The shocking popularity of Ron Paul at CPAC

An article in the Guardian gushes about YAL, C4L, and Ron Paul at CPAC.

One of the volunteers is Jeff Frazee, who turned 26 years old this month and could pass for 18. He heads up Young Americans for Liberty, a collegiate companion to the CFL that held its own student conference last weekend, with the aim of starting 100 chapters by the end of the year. They’ve launched Young American Revolution, a magazine featuring articles from students and writers for conservative publications like the American Spectator and Pat Buchanan-founded American Conservative. The cover story, illustrated by a painting of Ron Paul rolling up his sleeves to box with Barack Obama, is about how Paul is inspiring young people. An interview with Paul ranges from his plans for 2012 to his investments in precious metals.

“I never had to use my gold coins,” says Paul. “But it didn’t hurt me [to have them].”

Fifteen thousand copies of the magazine are being distributed at the conference, many at the YAL booth, next to a wall of balloons that attendees can puncture with darts to win either paper money – “fiat money” – or candy. It’s an educational tool to teach students why paper money is worthless compared to gold.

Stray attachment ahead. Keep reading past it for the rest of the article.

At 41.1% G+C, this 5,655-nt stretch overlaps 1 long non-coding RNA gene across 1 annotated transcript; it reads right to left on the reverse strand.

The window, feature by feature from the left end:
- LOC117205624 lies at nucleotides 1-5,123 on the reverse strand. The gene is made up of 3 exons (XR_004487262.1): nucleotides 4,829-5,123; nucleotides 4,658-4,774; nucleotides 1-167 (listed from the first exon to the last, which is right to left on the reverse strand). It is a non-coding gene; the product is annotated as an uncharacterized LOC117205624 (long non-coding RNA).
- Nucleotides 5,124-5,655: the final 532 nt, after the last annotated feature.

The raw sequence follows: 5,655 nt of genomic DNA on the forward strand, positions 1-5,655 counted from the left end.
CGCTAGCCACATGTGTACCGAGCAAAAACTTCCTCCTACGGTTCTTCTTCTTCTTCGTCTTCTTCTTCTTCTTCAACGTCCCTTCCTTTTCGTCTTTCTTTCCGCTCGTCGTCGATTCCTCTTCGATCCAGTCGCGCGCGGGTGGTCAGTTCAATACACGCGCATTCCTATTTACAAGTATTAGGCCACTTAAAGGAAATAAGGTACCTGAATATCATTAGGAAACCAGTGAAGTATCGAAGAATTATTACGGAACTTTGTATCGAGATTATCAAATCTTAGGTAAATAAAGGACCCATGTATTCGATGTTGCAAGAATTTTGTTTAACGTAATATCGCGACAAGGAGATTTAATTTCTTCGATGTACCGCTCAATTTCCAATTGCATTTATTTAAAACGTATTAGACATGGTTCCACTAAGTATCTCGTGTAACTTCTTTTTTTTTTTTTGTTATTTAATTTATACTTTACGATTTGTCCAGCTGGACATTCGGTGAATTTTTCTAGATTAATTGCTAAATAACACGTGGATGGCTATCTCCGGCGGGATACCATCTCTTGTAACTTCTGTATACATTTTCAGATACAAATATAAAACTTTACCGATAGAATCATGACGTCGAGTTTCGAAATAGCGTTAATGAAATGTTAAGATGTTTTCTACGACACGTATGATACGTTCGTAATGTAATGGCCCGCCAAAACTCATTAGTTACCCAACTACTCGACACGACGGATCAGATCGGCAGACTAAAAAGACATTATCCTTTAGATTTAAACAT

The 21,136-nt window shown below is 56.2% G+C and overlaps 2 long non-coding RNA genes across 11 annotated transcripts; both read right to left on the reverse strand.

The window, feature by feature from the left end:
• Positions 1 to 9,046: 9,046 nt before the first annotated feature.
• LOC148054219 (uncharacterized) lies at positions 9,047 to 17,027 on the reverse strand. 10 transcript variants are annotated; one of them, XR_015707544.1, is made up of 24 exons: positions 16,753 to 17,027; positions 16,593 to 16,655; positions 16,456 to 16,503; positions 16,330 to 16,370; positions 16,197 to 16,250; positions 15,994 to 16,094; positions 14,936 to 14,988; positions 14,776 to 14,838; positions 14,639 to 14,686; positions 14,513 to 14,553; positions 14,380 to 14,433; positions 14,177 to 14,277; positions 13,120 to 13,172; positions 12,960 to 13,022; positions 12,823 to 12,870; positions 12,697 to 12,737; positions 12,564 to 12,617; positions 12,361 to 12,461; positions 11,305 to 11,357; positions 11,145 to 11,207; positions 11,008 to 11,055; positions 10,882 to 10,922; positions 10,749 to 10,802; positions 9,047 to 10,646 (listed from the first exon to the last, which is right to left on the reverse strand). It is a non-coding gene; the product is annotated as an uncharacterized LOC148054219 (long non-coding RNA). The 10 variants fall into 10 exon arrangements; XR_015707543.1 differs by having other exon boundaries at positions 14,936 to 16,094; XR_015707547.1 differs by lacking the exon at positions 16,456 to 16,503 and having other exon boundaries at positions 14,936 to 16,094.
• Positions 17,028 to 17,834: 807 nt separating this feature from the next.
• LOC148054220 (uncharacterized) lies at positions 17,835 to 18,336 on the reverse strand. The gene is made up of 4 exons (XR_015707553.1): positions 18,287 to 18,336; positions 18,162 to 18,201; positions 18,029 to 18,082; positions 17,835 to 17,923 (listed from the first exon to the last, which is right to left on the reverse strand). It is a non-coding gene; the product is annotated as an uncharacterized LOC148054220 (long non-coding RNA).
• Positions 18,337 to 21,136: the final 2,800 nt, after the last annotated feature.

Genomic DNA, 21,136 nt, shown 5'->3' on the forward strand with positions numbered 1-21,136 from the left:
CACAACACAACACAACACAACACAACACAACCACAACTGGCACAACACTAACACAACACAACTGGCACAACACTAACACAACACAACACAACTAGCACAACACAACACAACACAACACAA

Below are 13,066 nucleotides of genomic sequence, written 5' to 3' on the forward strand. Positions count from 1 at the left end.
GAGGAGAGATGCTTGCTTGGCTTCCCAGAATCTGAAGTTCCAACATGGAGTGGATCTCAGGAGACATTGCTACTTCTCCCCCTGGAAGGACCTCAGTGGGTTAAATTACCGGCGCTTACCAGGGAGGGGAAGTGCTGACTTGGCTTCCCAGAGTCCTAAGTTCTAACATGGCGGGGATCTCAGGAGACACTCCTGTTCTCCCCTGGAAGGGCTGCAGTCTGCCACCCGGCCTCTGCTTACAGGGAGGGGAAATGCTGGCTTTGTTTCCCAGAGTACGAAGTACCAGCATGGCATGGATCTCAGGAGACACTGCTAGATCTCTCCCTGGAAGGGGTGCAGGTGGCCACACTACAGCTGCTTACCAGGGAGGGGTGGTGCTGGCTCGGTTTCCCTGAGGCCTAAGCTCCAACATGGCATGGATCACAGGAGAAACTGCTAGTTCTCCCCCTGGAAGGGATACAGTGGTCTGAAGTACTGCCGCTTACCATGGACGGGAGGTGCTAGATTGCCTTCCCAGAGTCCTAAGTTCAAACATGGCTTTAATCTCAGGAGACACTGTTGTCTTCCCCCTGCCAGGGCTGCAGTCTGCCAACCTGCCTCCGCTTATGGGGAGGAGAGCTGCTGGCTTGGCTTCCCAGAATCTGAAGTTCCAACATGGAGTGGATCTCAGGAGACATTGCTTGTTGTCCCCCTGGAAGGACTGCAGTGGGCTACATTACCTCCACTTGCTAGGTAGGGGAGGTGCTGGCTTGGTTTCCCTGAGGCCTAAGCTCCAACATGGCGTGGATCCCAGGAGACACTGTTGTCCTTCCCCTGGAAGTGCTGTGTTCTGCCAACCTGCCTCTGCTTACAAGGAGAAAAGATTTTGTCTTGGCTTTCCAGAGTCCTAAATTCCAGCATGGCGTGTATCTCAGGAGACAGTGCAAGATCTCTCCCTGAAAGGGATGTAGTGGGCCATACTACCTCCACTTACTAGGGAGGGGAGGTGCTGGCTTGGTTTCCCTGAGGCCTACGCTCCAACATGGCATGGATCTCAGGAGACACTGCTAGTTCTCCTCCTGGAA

“Everyone gets it,” says Frazee. “The idea of printing up money doesn’t work. There’s a value in candy, and there’s no value in paper money.”

In previous years, Paul found a sea of critics at CPAC. George Bush was president, the Iraq war was being hotly debated in Congress and the enthusiasm for an old-style, isolationist conservative obsessed with the monetary system was limited. On this Friday in 2009, though, Paul is a superstar. The line for his speech snakes out of the main hall, up a flight of stairs and past a registration desk.

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